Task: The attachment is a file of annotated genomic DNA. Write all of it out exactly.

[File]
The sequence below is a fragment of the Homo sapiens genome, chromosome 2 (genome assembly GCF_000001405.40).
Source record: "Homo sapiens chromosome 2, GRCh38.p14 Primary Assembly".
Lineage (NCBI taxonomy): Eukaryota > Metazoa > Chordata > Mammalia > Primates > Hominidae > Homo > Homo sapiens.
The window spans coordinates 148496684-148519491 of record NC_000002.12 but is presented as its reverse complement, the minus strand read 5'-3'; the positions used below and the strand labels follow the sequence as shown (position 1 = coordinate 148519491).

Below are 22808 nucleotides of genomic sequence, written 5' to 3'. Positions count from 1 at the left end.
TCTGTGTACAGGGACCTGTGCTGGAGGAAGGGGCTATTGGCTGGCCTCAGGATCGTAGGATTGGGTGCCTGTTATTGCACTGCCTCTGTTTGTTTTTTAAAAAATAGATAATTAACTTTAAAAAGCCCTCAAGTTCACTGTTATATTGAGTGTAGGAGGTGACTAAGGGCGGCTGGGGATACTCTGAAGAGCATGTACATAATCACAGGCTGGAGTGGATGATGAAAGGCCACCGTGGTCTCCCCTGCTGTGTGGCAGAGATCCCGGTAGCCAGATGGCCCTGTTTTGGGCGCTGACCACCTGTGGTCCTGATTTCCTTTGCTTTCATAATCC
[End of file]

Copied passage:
The sequence below is a fragment of the Homo sapiens genome, chromosome 2 (genome assembly GCF_000001405.40).
Source record: "Homo sapiens chromosome 2, GRCh38.p14 Primary Assembly".
Lineage (NCBI taxonomy): Eukaryota > Metazoa > Chordata > Mammalia > Primates > Hominidae > Homo > Homo sapiens.
The window spans coordinates 148496684-148519491 of record NC_000002.12 but is presented as its reverse complement, the minus strand read 5'-3'; the positions used below and the strand labels follow the sequence as shown (position 1 = coordinate 148519491).

Below are 22808 nucleotides of genomic sequence, written 5' to 3'. Positions count from 1 at the left end.
TCTGTGTACAGGGACCTGTGCTGGAGGAAGGGGCTATTGGCTGGCCTCAGGATCGTAGGATTGGGTGCCTGTTATTGCACTGCCTCTGTTTGTTTTTTAAAAAATAGATAATTAACTTTAAAAAGCCCTCAAGTTCACTGTTATATTGAGTGTAGGAGGTGACTAAGGGCGGCTGGGGATACTCTGAAGAGCATGTACATAATCACAGGCTGGAGTGGATGATGAAAGGCCACCGTGGTCTCCCCTGCTGTGTGGCAGAGATCCCGGTAGCCAGATGGCCCTGTTTTGGGCGCTGACCACCTGTGGTCCTGATTTCCTTTGCTTTCATAATCC